Tag Archives: book titles

#FridayReads: 6 Ways to Stir Up Your Daily Book Talk

I’m not sure if it is because we are on the cusp of cold weather or that we just ended quarter one, but my students are dragging.  They rub their eyes more in the morning, carry in larger cups of coffee, and stoop a little lower in their chairs.

This lethargy seeps into even my strongest classes, which is why I like to change up my approach to book talks from time to time to re-energize students before they dive into their independent reading books.  Here are five ways I stir up my book talks.

  1. Musical Chairs: Music is naturally energizing and I love getting books in students’ hands FullSizeRenderquickly. This is “played” like typical musical chairs, the main difference is that students who sit in a chair also get to look at the book that has been placed on the desk behind them (I have separated desks and chairs so I face the chairs outwards).  The student left without a chair writes a “mini-book talk” on the board, which includes the title of the book they have read this year, the author, how many stars it would receive out of five, and a quick sentence to get readers interested.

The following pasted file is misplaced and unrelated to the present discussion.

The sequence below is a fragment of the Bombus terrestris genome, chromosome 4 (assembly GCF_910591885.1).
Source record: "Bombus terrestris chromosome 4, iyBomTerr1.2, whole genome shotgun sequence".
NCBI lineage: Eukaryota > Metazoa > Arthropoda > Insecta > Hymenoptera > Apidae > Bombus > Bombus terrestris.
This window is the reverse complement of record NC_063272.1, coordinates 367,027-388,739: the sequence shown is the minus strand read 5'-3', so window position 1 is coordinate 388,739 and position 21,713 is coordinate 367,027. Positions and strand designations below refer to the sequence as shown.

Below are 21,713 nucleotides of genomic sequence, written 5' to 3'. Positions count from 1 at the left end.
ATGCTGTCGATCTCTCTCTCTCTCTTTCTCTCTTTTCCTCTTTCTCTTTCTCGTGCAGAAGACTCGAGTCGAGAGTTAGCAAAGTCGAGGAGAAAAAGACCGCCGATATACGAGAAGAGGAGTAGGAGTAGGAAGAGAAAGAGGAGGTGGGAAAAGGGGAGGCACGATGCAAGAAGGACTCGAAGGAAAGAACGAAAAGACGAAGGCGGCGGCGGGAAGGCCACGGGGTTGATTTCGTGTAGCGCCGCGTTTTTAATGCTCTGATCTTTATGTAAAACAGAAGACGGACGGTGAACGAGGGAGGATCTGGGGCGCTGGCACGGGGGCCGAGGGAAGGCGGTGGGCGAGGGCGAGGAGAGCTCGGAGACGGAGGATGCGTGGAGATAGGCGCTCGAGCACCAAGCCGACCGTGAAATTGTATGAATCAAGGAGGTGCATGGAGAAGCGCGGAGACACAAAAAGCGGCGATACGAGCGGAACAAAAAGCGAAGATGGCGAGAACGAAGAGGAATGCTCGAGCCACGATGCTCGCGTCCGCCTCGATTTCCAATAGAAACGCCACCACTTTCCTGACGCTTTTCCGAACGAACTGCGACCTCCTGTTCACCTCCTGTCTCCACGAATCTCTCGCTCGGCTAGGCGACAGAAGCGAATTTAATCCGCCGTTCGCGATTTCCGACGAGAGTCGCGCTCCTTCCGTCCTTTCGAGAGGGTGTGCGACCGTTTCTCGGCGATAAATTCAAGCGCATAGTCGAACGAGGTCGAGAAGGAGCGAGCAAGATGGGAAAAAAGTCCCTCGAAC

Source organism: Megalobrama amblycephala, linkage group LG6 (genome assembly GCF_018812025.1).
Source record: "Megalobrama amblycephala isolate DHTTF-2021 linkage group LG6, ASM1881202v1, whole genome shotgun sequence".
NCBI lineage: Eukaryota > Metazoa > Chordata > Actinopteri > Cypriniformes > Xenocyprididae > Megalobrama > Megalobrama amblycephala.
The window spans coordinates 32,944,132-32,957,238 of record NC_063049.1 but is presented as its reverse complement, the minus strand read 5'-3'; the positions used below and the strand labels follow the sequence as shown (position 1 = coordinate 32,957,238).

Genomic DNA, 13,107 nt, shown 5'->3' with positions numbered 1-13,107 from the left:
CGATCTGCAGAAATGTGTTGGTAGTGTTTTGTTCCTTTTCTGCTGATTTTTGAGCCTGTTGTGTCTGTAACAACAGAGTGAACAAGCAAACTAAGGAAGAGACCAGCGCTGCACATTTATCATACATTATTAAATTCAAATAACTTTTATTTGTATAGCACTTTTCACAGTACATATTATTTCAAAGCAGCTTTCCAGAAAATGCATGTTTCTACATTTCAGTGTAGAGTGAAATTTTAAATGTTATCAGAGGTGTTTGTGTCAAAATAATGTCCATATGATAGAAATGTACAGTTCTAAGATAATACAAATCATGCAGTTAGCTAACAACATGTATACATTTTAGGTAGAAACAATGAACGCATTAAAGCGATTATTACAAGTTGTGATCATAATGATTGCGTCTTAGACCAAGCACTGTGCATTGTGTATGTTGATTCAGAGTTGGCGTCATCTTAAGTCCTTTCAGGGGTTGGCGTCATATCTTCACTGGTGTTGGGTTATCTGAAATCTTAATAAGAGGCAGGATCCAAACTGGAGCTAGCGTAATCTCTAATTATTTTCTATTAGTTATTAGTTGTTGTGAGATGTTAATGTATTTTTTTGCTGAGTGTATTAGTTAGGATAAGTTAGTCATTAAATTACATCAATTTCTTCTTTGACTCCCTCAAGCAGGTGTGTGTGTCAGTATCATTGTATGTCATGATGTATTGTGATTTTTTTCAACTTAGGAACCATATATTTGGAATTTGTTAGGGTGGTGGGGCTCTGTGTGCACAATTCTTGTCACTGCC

2. Group Book Talks: Getting students chatting about books is one way to ramp up energy at the start of class. My desks are grouped into fours, so students turn to their group members and book talk their current book (or a book they read prior).  Oftentimes there are repeat book talks from books I previously shared, but I reiterate the value of multiple perspectives and opinions.  What others notice as readers might be something I never thought to share.
  3. Guest Book Talks: I’ve spent years chatting with my favorite library staff about new YA books,FullSizeRender-3 but sadly it didn’t dawn on me to tap into their brilliance until this year.  Our phenomenal librarian Kathy Vetter book talked Between the World and Me by Ta-Nehisi Coates to my AP Literature students, and our AV and computer lab guru, Melissa Ciotti, book talked Little Brother by Cory Doctorow to my freshman classes.  By the end of their visits, all copies had been checked out of both the classroom and school libraries.  Next up, I have a PE teacher…and hopefully our principal! Students need positive reading role models in all of their educators.